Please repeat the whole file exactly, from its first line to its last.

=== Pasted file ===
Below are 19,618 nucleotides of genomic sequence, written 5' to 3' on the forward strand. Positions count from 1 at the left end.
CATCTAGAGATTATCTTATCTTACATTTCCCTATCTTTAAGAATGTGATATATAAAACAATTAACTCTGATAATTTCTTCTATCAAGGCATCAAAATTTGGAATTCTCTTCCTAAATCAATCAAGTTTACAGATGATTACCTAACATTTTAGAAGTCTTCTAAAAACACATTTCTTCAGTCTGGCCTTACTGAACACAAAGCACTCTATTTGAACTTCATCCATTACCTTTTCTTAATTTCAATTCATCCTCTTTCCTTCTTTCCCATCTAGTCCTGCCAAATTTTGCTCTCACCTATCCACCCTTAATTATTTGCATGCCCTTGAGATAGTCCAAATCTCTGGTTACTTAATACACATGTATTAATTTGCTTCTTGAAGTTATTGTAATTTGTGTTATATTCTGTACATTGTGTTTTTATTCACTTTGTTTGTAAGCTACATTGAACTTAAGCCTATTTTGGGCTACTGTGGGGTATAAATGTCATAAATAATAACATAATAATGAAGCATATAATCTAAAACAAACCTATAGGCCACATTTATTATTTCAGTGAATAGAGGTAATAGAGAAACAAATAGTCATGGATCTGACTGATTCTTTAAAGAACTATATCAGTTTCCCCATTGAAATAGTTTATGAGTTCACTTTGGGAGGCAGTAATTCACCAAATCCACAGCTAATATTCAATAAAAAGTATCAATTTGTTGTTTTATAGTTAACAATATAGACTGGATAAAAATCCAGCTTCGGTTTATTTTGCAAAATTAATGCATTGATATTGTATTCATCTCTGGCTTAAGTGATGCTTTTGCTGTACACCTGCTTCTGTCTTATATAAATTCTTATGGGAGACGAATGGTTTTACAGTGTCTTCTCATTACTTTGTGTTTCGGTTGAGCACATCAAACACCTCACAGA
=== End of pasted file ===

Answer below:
Below are 19,618 nucleotides of genomic sequence, written 5' to 3' on the forward strand. Positions count from 1 at the left end.
CATCTAGAGATTATCTTATCTTACATTTCCCTATCTTTAAGAATGTGATATATAAAACAATTAACTCTGATAATTTCTTCTATCAAGGCATCAAAATTTGGAATTCTCTTCCTAAATCAATCAAGTTTACAGATGATTACCTAACATTTTAGAAGTCTTCTAAAAACACATTTCTTCAGTCTGGCCTTACTGAACACAAAGCACTCTATTTGAACTTCATCCATTACCTTTTCTTAATTTCAATTCATCCTCTTTCCTTCTTTCCCATCTAGTCCTGCCAAATTTTGCTCTCACCTATCCACCCTTAATTATTTGCATGCCCTTGAGATAGTCCAAATCTCTGGTTACTTAATACACATGTATTAATTTGCTTCTTGAAGTTATTGTAATTTGTGTTATATTCTGTACATTGTGTTTTTATTCACTTTGTTTGTAAGCTACATTGAACTTAAGCCTATTTTGGGCTACTGTGGGGTATAAATGTCATAAATAATAACATAATAATGAAGCATATAATCTAAAACAAACCTATAGGCCACATTTATTATTTCAGTGAATAGAGGTAATAGAGAAACAAATAGTCATGGATCTGACTGATTCTTTAAAGAACTATATCAGTTTCCCCATTGAAATAGTTTATGAGTTCACTTTGGGAGGCAGTAATTCACCAAATCCACAGCTAATATTCAATAAAAAGTATCAATTTGTTGTTTTATAGTTAACAATATAGACTGGATAAAAATCCAGCTTCGGTTTATTTTGCAAAATTAATGCATTGATATTGTATTCATCTCTGGCTTAAGTGATGCTTTTGCTGTACACCTGCTTCTGTCTTATATAAATTCTTATGGGAGACGAATGGTTTTACAGTGTCTTCTCATTACTTTGTGTTTCGGTTGAGCACATCAAACACCTCACAGA